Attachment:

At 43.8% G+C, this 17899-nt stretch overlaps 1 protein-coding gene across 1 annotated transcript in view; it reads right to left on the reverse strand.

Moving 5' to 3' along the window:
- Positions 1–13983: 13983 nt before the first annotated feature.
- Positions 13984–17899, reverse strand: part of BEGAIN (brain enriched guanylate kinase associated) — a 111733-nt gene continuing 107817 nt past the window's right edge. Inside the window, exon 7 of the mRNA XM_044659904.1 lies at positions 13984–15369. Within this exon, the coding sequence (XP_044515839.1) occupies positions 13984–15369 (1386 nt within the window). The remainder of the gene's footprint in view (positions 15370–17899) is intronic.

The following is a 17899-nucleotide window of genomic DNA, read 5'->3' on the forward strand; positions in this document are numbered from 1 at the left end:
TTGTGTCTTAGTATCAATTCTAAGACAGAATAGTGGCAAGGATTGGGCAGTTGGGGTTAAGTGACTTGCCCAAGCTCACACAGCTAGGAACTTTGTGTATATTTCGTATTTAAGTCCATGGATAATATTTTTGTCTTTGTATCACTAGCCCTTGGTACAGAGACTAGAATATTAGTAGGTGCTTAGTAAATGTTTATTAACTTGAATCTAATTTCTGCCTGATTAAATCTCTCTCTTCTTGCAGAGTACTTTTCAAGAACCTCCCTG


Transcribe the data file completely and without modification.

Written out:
At 43.8% G+C, this 17899-nt stretch overlaps 1 protein-coding gene across 1 annotated transcript in view; it reads right to left on the reverse strand.

Moving 5' to 3' along the window:
- Positions 1–13983: 13983 nt before the first annotated feature.
- Positions 13984–17899, reverse strand: part of BEGAIN (brain enriched guanylate kinase associated) — a 111733-nt gene continuing 107817 nt past the window's right edge. Inside the window, exon 7 of the mRNA XM_044659904.1 lies at positions 13984–15369. Within this exon, the coding sequence (XP_044515839.1) occupies positions 13984–15369 (1386 nt within the window). The remainder of the gene's footprint in view (positions 15370–17899) is intronic.

The following is a 17899-nucleotide window of genomic DNA, read 5'->3' on the forward strand; positions in this document are numbered from 1 at the left end:
TTGTGTCTTAGTATCAATTCTAAGACAGAATAGTGGCAAGGATTGGGCAGTTGGGGTTAAGTGACTTGCCCAAGCTCACACAGCTAGGAACTTTGTGTATATTTCGTATTTAAGTCCATGGATAATATTTTTGTCTTTGTATCACTAGCCCTTGGTACAGAGACTAGAATATTAGTAGGTGCTTAGTAAATGTTTATTAACTTGAATCTAATTTCTGCCTGATTAAATCTCTCTCTTCTTGCAGAGTACTTTTCAAGAACCTCCCTG